Condolences & Memories (9 entries)

  • A teacher, a mentor, a friend. The world will miss your rare combination of wisdom and wit. I miss our get-togethers here on the left coast. What a remarkable human being and now a stellar after being I'm sure. - Posted by: Erin Smithson (J student) on: May 31, 2016

  • Alice was one of my Mother's very best friends. She was fun, generous and had an infectious sense of humour and style. I loved how she dressed, how she decorated and her abilities as an incredible hostess. She was involved in so many different causes and was always so passionate about everything she did. I know Ted, Liz-Anne and John, that it must be hard to say goodbye to that wonderful energetic person, and am so sorry for your loss. Joan DeGraves - Posted by: Joan DeGraves (Friend) on: May 27, 2016

  • Alice was a firecracker - so quick-witted - and an ace instructor. Her laugh was unmistakeable, especially at Fringe plays, and I'm so glad to have had her in my life. She will shine on in our memories. Sincere sympathy to Ted and family. - Posted by: Gerri Thorsteinson (Cre Com student (1980-82) and friend) on: May 19, 2016

  • Alice was a character. I often learned more from her in the office than in the classroom and she always seemed to have time to talk and offer encouragement. My condolences to the family. - Posted by: Phil Mowatt (Former student RRCC (1980-82)) on: May 17, 2016

  • Alice had the good sense to size me up for an Advertising Major during my first Journalism class in 1984. I passed the required j-course with the understanding I'd never darken her door again. We clicked personally though and during a period of under-employment she hired me to sell print ads for a publication. One day I called her at home but Ted replied she was still sleeping and wouldn't come to the phone "for love or money." Her bursts of laughter were legendary (think Andrea Martin's Edith Prickley) and she had very good aim during a food fight at alumni gatherings. Tough, fair, and no BS, she made an impact for which I am grateful because I would have been a terrible journalist. Thanks Alice... - Posted by: Cam Bennett (Former J-Student) on: May 16, 2016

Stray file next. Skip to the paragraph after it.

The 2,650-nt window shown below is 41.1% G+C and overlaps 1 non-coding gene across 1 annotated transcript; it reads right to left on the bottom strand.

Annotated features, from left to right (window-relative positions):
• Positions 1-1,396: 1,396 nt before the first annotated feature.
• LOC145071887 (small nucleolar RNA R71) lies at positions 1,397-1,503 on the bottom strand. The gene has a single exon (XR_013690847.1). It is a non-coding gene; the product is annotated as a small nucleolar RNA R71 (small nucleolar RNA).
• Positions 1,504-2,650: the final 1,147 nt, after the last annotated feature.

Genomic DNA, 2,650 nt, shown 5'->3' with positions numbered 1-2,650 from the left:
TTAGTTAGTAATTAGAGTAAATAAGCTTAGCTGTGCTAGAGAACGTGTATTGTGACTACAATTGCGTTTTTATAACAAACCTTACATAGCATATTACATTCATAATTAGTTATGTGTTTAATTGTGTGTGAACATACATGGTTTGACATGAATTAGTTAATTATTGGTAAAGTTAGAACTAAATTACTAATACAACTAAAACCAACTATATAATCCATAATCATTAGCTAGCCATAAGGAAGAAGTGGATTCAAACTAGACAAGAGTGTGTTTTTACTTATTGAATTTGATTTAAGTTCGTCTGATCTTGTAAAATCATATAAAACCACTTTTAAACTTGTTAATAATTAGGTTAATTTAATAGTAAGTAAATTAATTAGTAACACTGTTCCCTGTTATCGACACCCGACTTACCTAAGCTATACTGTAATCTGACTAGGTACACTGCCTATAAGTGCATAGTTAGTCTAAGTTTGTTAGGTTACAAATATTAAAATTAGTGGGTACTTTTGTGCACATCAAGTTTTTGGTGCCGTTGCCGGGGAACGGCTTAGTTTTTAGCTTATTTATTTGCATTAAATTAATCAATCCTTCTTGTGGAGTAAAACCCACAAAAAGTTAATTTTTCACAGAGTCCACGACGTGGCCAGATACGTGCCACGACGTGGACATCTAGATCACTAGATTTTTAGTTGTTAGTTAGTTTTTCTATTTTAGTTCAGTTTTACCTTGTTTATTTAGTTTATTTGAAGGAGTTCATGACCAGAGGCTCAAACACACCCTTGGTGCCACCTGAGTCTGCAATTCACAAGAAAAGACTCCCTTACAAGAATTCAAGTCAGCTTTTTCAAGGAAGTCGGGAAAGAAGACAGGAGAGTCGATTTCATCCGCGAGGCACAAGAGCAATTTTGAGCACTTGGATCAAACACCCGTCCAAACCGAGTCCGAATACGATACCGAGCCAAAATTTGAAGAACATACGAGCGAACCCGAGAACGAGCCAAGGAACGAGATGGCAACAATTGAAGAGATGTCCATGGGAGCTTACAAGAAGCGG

• Long after Alice stopped being my formidable teacher, she continued to be one of my favourite people. Nobody loved being among people more than Alice nor derived more energy from doing so. You never ate the same thing twice at her many dinner parties. This was a shame as the food was always unusual, phenomenal and worthy of the odd repeat. Alice encouraged you to bring strangers to her dinners with the implied understanding that they be interesting. Ted was the perfect dry foil to her parties and life. They traveled far and amassed several lifetimes of stories and experiences. I always marvelled at how they supported each other and how much they admired each other. It was always clear that Ted was as tickled by Alice at 50 and 70 as he was at 23. I will miss making Alice laugh. Her laugh was as brash and bright and wonderful as her dress and her spirit. They only made one Alice. Lucky are we who she shone her light on. -30- - Posted by: Gord Godoing (Student/Friend) on: May 14, 2016

  • As one of my mum's dearest friends, Alice often visited us in Duluth, MN where my mother and father worked in non-profit community service. I have such fond memories of Alice going to Gooseberry Falls with us when I was a child, playing in the water with me and always so loving and kind. And witty! Alice was, without question, my favorite of all my mother's friends. I'd get to see her as well when we went to Winnipeg each summer to visit my grandparents. Alice was so easy, witty and charming, she fit in easily and was like family. After losing her vision, my mother sent her books, usually mysteries, on tape. Sadly, the last book on tape Mum ordered for Alice sits here in Mum's room, too late for Alice to enjoy. Her passing brings me great sorrow. My very sincere condolences to Ted and the rest of her family. This world just lost a shiny sparkle - but I'll imagine her being one in the sky now. RIP, dear Alice. I loved you. - Posted by: Cathlin Hess (daughter of Alice's dear friend, Bula Hess) on: May 14, 2016

  • May you now be free to once again laugh and be the colorful lady I have always admired and adored..... Sympathies to the family - Posted by: Tracy McKay (Family friend) on: May 14, 2016

  • Ah, dear Alice, you loved to poke the hornet nests! Many a fine J-career started under your tutelage. Thanks for all the laughs. Condolences to Ted and family. Barb - Posted by: Barb Mekelburg (friend and former co-worker) on: May 14, 2016